Distributing the Estate to Heirs or Beneficiary Heirs in New York
The death of a loved one is a complicated time. People are left grieving, and dealing with the aftermath of this loss. The added pressure of having to figure out the distribution of that loved one’s assets can heighten an already emotionally fraught time. That is why the guidance of an adept estate lawyer can be invaluable when distributing the estate to heirs or beneficiary heirs in New York.
How Assets Are Distributed
When distributing the estate to heirs or beneficiary heirs in New York, assets are distributed in different ways, depending on the nature of the property. If it is a house or other real estate, the deed will be transferred to the person entitled to receive it. Money can be transferred via a check. Other personal property, such as jewelry, can be sent in the mail or delivered in person. It is important to keep records of any disbursement of assets should the court request them.
When a person has a life insurance policy or retirement account, they can designate a beneficiary who is to receive the funds when the account or policyholder passes away. It does not usually pass under the person’s will. It goes to the person that the individual has designated. When a person passes away, their retirement accounts are paid to the beneficiaries they chose to receive the money in them, regardless of whether they were retired or not. Retirement only changes the way that money is taxed, based on the terms of the account in question.
Priority Beyond Distribution of Assets
There are priorities for who can be the administrator of an estate if none is named. A spouse might come before a child. There is also a list of priorities in the statute for situations where there is not enough money to pay everything that is provided for in the will. The funeral bill is the first thing that must be taken care of, followed by taxes. When those items have been paid, then an estate lawyer may begin any remaining assets can be distributed in accordance with the will, or by statute if no will exists.
Interested persons include anyone mentioned in the will or people who would inherit assets in the absence of a will. An interested person always has the right to challenge the will or contest actions taken by the executor if they feel they are not in accordance with the will. People often invoke their rights as interested persons if they feel they were treated unfairly. A common misconception is that a child must inherit. A person does not have to leave money to their relatives, except a spouse.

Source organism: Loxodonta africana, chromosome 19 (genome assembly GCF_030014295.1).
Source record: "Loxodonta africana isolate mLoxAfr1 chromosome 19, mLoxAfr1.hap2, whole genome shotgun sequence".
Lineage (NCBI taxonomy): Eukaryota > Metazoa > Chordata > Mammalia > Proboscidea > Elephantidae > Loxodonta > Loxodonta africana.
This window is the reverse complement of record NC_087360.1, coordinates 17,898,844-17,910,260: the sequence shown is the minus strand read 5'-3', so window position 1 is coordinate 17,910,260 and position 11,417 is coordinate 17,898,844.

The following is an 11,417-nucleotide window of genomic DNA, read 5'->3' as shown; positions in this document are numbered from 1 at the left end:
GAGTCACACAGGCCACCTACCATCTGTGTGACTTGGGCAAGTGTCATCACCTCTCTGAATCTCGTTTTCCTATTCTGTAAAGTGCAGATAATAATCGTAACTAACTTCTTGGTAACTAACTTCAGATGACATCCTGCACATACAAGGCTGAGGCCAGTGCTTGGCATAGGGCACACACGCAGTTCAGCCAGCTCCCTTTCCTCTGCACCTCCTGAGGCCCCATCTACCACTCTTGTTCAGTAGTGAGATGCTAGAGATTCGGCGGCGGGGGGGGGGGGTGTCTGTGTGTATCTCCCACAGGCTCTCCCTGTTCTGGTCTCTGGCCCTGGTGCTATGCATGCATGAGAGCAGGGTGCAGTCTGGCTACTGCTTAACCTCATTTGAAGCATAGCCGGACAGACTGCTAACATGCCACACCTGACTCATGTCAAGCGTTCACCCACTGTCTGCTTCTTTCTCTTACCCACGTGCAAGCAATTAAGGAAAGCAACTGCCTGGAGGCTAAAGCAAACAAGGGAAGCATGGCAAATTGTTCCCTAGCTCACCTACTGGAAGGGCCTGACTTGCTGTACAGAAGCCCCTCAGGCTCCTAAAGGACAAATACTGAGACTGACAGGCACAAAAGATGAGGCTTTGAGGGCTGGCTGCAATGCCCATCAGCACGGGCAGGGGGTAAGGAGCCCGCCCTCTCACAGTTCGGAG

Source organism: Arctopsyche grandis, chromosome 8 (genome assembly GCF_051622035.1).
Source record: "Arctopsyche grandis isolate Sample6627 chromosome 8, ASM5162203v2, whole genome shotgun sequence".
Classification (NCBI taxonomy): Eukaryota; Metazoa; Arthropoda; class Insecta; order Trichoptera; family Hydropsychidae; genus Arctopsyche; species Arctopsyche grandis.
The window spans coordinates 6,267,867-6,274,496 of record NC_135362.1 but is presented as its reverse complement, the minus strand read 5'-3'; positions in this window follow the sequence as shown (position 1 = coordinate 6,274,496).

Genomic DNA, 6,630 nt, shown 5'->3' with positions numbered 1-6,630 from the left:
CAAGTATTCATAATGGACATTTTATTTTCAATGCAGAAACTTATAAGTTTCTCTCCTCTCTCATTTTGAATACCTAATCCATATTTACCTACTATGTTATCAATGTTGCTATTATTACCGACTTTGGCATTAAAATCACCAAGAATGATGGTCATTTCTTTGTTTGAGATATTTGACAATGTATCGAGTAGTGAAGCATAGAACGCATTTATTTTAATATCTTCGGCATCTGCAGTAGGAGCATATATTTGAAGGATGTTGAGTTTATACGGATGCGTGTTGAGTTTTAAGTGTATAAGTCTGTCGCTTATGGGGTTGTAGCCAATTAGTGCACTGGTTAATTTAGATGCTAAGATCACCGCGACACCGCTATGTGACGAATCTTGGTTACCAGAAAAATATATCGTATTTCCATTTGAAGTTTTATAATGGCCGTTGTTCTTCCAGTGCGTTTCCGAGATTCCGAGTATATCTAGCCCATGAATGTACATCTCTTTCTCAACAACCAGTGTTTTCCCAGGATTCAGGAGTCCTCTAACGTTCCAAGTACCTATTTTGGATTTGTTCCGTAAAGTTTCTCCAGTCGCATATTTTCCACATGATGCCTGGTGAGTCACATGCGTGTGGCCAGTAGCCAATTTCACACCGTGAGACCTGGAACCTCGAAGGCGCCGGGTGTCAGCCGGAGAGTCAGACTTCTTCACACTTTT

When challenging a will or the actions of an executor, an interested person must prove that something was not done appropriately. If they are unable to, their challenge may not be accepted by the court. There is no requirement in New York law to leave anything to a child, whether they are an adult or a minor. A spouse is the only person who must receive a portion of the assets. Conflicts between interested persons and administrators are resolved in the Surrogates Court.
Interpretation of the provisions of a will is one of the more common areas where conflicts arise during the execution of an estate. How provisions are interpreted can determine what an interested person receives, and disputes can arise when there is uncertainty.
Role of an Estate Lawyer
The distribution of assets can be a complicated and contentious situation. A skilled estate lawyer can take some of the stress out of distributing the estate to heirs or beneficiary heirs in New York so you can focus on being with your loved ones in this difficult time.